A recent rash of news stories highlights the positive in societyâs youngest members: âChild Saves Kids from Bus Crash;â âChild Saves His Brother from Possible Abduction;â âChild Saves Family from House Fire.â Â Â
But all too often, the news involving children indicates a dangerous lack of morality: 7- and 8-year-olds stealing cars; a 9-year-oldâs recent shooting of a school classmate; a 12-year-old charged with armed robbery. A particularly bad one nearly 20 years ago shocked sisters Debbie Burns and Patty Cockrell. Two 10-year-old truants abducted a toddler in England, tortured the little boy and beat him to death.
It prompted the women to begin work onÂ Tukie Tales: A New Beginning for a Better TomorrowÂ (www.TukieTales.com), a series of five childrenâs books designed to help parentsÂ build character in children andÂ teach important values.Â
âThere is something especially senseless in reading about small children committing sadistic crimes,â Burns says. âWe wanted to be part of a âpositive pushâ in the right direction.â
The younger the child, the more impressionable they are, she says. We wanted to help busy parents scrambling to make ends meetÂ build character in children andÂ teach them empathy, compassion, environmental awareness and other values.
âI donât think parents are bad,â she says. âBut with all the economic worries, the job losses and home foreclosures, many are focused on working and worrying. Itâs hard to also be thinking, âWhat value will I teach my child today?â â
Burns and Cockrell offer tips to help build character in children:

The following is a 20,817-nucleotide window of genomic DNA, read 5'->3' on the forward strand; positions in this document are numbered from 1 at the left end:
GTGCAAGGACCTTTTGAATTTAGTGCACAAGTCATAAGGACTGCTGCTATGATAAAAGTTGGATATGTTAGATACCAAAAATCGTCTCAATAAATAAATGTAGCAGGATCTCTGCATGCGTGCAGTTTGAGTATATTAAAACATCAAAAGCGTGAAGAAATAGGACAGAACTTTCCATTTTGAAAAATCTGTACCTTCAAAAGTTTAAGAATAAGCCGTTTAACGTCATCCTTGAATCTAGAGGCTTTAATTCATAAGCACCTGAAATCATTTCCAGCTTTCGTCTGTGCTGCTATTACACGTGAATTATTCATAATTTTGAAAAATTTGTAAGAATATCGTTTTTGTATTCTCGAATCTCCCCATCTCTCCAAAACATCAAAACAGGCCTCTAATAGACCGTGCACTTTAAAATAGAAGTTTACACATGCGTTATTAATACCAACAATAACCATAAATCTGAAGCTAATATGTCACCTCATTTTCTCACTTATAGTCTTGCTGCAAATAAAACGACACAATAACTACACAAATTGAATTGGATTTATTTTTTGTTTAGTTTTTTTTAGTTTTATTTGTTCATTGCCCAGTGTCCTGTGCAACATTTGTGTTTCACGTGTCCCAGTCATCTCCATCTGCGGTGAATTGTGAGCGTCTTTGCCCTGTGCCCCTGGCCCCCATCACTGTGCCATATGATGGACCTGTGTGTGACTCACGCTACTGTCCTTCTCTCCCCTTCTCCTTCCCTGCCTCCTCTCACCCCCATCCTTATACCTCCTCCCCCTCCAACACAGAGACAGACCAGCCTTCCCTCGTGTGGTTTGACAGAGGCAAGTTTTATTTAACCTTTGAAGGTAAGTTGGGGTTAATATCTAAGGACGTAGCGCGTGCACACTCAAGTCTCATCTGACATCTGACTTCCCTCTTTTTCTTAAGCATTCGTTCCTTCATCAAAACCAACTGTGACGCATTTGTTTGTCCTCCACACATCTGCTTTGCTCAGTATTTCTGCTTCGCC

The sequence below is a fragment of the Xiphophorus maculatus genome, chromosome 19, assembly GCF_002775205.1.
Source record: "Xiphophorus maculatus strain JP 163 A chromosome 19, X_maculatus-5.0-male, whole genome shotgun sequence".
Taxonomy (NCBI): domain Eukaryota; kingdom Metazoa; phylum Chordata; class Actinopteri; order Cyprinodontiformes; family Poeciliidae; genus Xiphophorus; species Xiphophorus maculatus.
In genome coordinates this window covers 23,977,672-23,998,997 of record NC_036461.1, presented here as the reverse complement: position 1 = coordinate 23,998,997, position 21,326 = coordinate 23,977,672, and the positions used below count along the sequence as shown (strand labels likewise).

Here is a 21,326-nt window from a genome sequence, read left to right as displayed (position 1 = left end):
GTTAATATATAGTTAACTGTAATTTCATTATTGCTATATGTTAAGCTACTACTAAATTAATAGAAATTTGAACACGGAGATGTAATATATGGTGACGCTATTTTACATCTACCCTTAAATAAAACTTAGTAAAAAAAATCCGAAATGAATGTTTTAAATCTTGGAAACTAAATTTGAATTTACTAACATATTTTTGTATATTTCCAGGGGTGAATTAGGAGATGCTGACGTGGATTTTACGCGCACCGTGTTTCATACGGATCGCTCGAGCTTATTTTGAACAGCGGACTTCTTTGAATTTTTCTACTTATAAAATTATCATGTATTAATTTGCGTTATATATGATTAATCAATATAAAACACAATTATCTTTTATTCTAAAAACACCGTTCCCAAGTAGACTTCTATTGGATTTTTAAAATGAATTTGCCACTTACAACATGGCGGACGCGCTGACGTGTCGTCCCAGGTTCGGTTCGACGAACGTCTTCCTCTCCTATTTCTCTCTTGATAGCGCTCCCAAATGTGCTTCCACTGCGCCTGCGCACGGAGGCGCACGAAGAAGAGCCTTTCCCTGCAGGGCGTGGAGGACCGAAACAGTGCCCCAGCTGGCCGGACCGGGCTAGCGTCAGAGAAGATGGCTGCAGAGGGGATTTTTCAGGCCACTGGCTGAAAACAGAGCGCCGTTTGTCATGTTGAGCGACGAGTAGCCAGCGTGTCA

â˘Â Promote a love for nature:Â Are your kids outdoors much? Parents who are busying shuttling their sons and daughters from one building to another may overlook the benefits of the great outdoors. Wilderness, however, has a therapeutic effect on indoor dwellers. Spending time in nature also helps children learn about their place in the world and the value of all the life that shares space with us.
â˘Â Show the value of teamwork:Â Working together toward a common goal doesnât always come naturally to children â or adults. Many youngsters learn teamwork through sports, which is good but almost always includes a competitive element. Itâs important for children to experience the added benefits of creating, problem-solving and getting chores done as a team. Parents should look for opportunities to point out their childrenâs great teamwork.
â˘Â Make sure they appreciate safety:Â No good parent wants to unnecessarily frighten their children, but carelessness leads to bad habits, injuries and opportunities for others to do them harm. The best medicine for any problem is prevention. Remember: Donât take for granted that your young child knows whatâs safe and whatâs not. Some years ago, someone taught you that stoves can burn your hand â even though you canât remember who or when it was.
â˘Â Build their confidence with at least one skill:Â Remember what itâs like to be 4 years old? Very young children come into this world with no previous experience, which means their brains are hungry for know-how. Knowledge and skills to a child are like water for a thirsty man in the desert.
â˘Â Kindness counts:Â It is one thing to teach kids the old idiom that one catches more flies with honey than with vinegar. But children should also know that people who make kindness a habit tend to be happier; there is an inherent joy in helping others.
âI understand parents are busy earning a living to support their children,â Cockrell says. âBut who you raise in the process makes all the difference to the future world.â
About Debbie Burns & Patty Cockrell
Burns and Cockrell are sisters and best friends. They were determined to instill honest and wholesome values in their children after establishing their families. Deeply affected by the bad news of the world, they decided to promote a better experience for children.
The âTukie Talesâ series is written with compassion and love for all of the worldâs children in the hope of making a positive difference.